33 thoughts on “In praise of three good things

  1. That’s an interesting combination! I think I would enjoy the gingerbread and the cheese together but skip the honeycomb. Interesting project too. We both agree we need to change our eating habits to lose weight but can’t quite see eye to eye on what to cut out……

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    • I can’t help myself trying to improve on everything, so if I’m honest, the plate really needed some green apple, or a really crisp pear to cut through the sweeteness. I liked the honeycomb, but you’re right about it being very sweet. We’re a bit the same with improving our diet. I don’t really eat flesh, unless it’s waterborne (fish and duck), but the Big T loves lamb and beef. He’d cut out sweeties (except chocolate), but I’m quite partial to gooey slices with rich icing. Sigh.

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  2. I think this combination looks delicious. We were vegan for over a year and the thing I missed the most was cheese. There are only two of us at home now, but my husband like leftovers, so the struggle is between no leftovers (and having to keep making meals) or not so many leftovers that they get “old” to him and I have to toss them. Good luck with the new cooking and eating ways.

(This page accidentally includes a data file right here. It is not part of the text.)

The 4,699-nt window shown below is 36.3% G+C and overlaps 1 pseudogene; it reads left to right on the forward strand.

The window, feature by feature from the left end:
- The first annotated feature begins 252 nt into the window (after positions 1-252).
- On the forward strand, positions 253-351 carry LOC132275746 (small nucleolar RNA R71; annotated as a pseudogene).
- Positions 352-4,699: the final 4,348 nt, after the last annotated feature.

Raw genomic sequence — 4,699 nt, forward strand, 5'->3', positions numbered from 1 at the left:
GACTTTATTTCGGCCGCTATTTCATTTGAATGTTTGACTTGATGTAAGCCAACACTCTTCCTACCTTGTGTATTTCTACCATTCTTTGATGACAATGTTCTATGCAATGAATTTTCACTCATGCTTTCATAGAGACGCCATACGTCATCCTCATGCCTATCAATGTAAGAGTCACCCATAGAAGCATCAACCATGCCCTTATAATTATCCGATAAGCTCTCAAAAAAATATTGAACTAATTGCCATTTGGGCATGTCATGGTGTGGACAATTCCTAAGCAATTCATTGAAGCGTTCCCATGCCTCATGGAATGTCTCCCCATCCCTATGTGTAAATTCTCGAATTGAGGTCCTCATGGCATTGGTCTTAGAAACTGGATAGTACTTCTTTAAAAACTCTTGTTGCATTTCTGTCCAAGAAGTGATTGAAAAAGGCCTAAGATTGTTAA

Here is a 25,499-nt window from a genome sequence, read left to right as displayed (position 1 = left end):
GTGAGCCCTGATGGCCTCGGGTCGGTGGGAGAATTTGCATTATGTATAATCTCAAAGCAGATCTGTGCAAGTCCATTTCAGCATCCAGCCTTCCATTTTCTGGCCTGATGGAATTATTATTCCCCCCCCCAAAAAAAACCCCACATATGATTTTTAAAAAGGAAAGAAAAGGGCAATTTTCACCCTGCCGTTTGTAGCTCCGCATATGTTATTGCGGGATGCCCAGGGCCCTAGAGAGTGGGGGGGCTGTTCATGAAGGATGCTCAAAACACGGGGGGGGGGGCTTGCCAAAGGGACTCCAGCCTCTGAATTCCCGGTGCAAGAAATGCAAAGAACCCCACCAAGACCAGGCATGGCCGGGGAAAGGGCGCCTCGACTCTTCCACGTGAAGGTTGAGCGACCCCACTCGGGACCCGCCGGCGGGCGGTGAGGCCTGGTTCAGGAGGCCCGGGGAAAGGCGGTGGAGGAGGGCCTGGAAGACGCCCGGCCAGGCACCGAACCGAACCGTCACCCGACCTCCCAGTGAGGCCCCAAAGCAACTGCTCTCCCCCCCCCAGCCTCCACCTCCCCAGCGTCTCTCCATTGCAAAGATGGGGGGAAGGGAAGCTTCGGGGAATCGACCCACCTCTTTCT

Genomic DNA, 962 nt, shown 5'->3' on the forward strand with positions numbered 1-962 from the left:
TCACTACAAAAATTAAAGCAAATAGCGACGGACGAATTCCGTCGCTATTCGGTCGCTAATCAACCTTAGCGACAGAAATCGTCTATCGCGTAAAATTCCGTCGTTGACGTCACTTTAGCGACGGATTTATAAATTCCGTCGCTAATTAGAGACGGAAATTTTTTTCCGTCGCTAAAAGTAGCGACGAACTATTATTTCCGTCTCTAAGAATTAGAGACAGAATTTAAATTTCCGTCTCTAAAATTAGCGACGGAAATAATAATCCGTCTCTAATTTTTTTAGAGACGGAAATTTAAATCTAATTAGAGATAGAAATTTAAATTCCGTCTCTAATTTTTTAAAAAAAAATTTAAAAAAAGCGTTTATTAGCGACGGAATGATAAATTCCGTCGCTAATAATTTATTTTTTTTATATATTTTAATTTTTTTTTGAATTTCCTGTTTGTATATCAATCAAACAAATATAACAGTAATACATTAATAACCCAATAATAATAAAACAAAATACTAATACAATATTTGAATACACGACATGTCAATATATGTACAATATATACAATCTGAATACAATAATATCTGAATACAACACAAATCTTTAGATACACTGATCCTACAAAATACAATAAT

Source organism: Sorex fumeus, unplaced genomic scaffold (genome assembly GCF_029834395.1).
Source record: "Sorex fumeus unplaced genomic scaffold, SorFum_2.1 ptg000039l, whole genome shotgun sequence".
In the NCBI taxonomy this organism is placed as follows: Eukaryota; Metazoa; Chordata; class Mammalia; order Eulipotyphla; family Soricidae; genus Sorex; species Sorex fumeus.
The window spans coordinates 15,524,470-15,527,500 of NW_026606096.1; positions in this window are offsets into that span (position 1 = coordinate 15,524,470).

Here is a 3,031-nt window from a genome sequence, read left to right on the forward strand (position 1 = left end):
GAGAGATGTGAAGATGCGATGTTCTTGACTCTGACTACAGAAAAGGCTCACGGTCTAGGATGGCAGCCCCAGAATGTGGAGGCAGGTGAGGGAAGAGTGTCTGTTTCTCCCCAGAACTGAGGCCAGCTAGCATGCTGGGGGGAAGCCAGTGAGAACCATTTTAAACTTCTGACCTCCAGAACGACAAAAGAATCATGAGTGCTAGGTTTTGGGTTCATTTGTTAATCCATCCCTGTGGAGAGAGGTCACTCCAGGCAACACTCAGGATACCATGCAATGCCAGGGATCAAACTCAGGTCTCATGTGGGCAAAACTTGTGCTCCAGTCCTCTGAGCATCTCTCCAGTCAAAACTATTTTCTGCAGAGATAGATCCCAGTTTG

janet

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    • Thanks Janet. It is a balancing act, isn’t it. I think I’m being resourceful by making enough for several meals, but then end up eating them myself because no-one else wants them. It’s an interesting challenge! Thanks, Su.

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  3. Hi Sue, I just made a big pot of spaghetti and a beef stew. It is just the two of us now for most of the time but we love the left overs. There must be enough spaghetti for three of four meals for the two of us and three meals from the stew. It gets better the older it gets. If there is any spaghetti left after that I turn it into meat cannoli with tomato sauce on top. They all freeze well. So you can mix them with other meals through out the week.
    I love blue cheese too. Have you ever tried it on top of beef? (really good)
    Leslie

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    • We do manage to eat our leftovers, but I suspect I eat more because I’m trying to get rid of them. I cook stuff and freeze it in small portions, and that works really well although I tend to be the only one who remembers to look in the freezer for food. πŸ™‚

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  4. It seems we share an issue with sweets … and while my stomach (hips and thighs) aren’t happy about it, I can’t seem to resist the siren call.

    When our youngest son left home, I too had to adjust to shopping and cooking for only the 2 of us. It took some adjustment but I experiment as much as I can πŸ™‚

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    • I will!!! I was actually thinking it might be a good regular blog thing. Not sure how regular though! I had some amazing rice flour pancakes with mushroom filling at a Vietnamese restaurant last night, and I’m itching to try and recreate that dish. It’s perfect for two people.